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PBN Will Create Significant Environmental and Economic Benefits: Implementation of new aircraft paths will require unprecedented collaboration

Dépèche transmise le 1 octobre 2011 par Business Wire

SEATTLE--(BUSINESS WIRE)--Performance-based Navigation technology will produce major environmental and economic improvements if communities, airlines, airports and air navigation service providers collaborate to implement them. That was the consensus of international aviation Industry leaders who gathered in Seattle this week for the fifth annual Global PBN Summit.

“Giving the local community ownership in the initiative is critical.”

PBN unleashes the full potential of current-generation aircraft to fly precisely-defined paths without relying on ground-based radio navigation signals. Required Navigation Performance (RNP), an enhanced mode of PBN, guarantees the aircraft does not stray from the path and enables additional navigational flexibility, such as the ability to follow curved paths.

GE Aviation Technical Fellow Steve Fulton opened the Summit by stressing the importance of collaboration among aviation leaders and stakeholders to eliminate barriers for RNP implementation. His remarks set the tone for the two-day event, which was attended by more than 200 global leaders from the airline industry, airport officials, aviation regulatory officials and air navigation services providers. Discussion over the two days focused on requirements for creating near term reductions of CO2 and noise and reductions in aviation fuel consumption through the deployment of Performance-based Navigation.

U.S. Representative Adam Smith for Washington’s 9th district urged participants to engage communities around airports and suggested that PBN technologies provide great flexibility for strategies to address community concerns.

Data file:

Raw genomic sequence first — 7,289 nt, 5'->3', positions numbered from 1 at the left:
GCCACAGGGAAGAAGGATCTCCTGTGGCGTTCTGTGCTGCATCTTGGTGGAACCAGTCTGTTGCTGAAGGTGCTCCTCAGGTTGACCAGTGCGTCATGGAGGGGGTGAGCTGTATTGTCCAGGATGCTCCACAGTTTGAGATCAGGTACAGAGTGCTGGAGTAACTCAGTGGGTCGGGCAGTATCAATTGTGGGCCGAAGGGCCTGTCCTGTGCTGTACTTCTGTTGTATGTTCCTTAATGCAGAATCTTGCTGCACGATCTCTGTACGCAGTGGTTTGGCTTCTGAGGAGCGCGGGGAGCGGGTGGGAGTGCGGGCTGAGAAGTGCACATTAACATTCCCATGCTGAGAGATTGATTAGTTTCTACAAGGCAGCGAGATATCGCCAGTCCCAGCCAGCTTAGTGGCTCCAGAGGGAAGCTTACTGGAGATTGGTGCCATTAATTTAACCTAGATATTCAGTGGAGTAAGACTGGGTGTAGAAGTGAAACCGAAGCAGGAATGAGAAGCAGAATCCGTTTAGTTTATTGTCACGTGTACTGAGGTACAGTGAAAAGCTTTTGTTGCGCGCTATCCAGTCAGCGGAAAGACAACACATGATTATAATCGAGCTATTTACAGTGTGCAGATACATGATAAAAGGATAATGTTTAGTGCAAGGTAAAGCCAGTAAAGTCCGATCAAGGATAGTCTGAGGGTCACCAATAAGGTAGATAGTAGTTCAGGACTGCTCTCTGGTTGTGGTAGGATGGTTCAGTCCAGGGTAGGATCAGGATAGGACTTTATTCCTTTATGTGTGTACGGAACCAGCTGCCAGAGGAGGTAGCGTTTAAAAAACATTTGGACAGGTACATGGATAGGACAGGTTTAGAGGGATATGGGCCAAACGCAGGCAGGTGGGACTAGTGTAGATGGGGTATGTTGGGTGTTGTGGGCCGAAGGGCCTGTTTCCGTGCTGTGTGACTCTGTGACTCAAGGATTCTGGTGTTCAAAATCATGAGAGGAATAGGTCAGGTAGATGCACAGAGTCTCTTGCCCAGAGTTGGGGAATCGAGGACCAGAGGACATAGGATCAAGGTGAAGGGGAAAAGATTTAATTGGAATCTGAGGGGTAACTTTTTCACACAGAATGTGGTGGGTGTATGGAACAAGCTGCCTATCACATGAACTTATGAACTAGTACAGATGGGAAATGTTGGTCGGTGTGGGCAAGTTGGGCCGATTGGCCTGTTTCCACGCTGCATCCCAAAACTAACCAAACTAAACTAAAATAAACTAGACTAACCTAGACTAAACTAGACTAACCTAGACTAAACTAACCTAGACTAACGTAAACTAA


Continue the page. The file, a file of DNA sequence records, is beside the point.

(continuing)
“PBN is an eventual reality and will be coming to every airport in the U.S.,” said Chad Leqve, Manager of Noise, Environment and Planning for Metropolitan Airports Commission in Minneapolis, MN. It is necessary to engage the local citizenry and elected officials in the process from the beginning, and that includes the procedure design and in developing strategies for environmental review, he said. “That’s probably the single biggest factor contributing to our success,” said Leqve. “Giving the local community ownership in the initiative is critical.”

“Community engagement is a key part of the environmental review process,” said Lourdes Maurice, Executive Director for Environment and Energy at the Federal Aviation Administration (FAA). “With NextGen, we’ve taken a very strategic approach to achieving our goals,” Maurice said. “This includes achieving carbon neutral growth within the next 10 years.” It’s by explaining the local benefit and impact of new procedures that we can overcome existing challenges.

While there was debate over the optimal path forward, the potential benefits of implementing PBN across the globe were clear.

Captain David Newton, Senior Manager of NextGen/Airspace at Southwest Airlines, illustrated for participants how Southwest has already realized fuel savings from implementing RNP approaches at 16 airports around the country, for a total of 5800 RNP approaches in 2011. Newton noted that recent successes in other places such as Brisbane were a testament to what can be done. “There’s no reason why it can’t happen right here in the U.S.,” said Newton.

Greg Russell, CEO of Airservices Australia, said that the greatest advantage of PBN is the ability to fly very precise paths, which offers tremendous benefits from decreased fuel burn to reduction in emissions. “It’s clearly the way of the future,” said Russell.

Reducing barriers for upgrading our infrastructure was a main call to action that was highlighted throughout the discussion.

Alex de Gunten, Executive Director at ALTA (Latin American and Caribbean Air Transport Association), said we are limited from a capacity perspective by our infrastructure, and that new technologies such as PBN will alleviate future congestion. “We should be able to take full advantage of the technology available on our aircraft,” said de Gunten, emphasizing the need to unlock the funds and political will to realize that goal.

Also discussed was the role of air traffic controllers in effectively reconciling changing technology and demands on the airspace. Melvin Davis, National NextGen Representative for NATCA: “For the ATC perspective, reconciling the differences between legacy and future systems has been the job of a controller all along. It’s not an easy thing to do, but there’s recognition that it’s absolutely necessary.”

Business Wire

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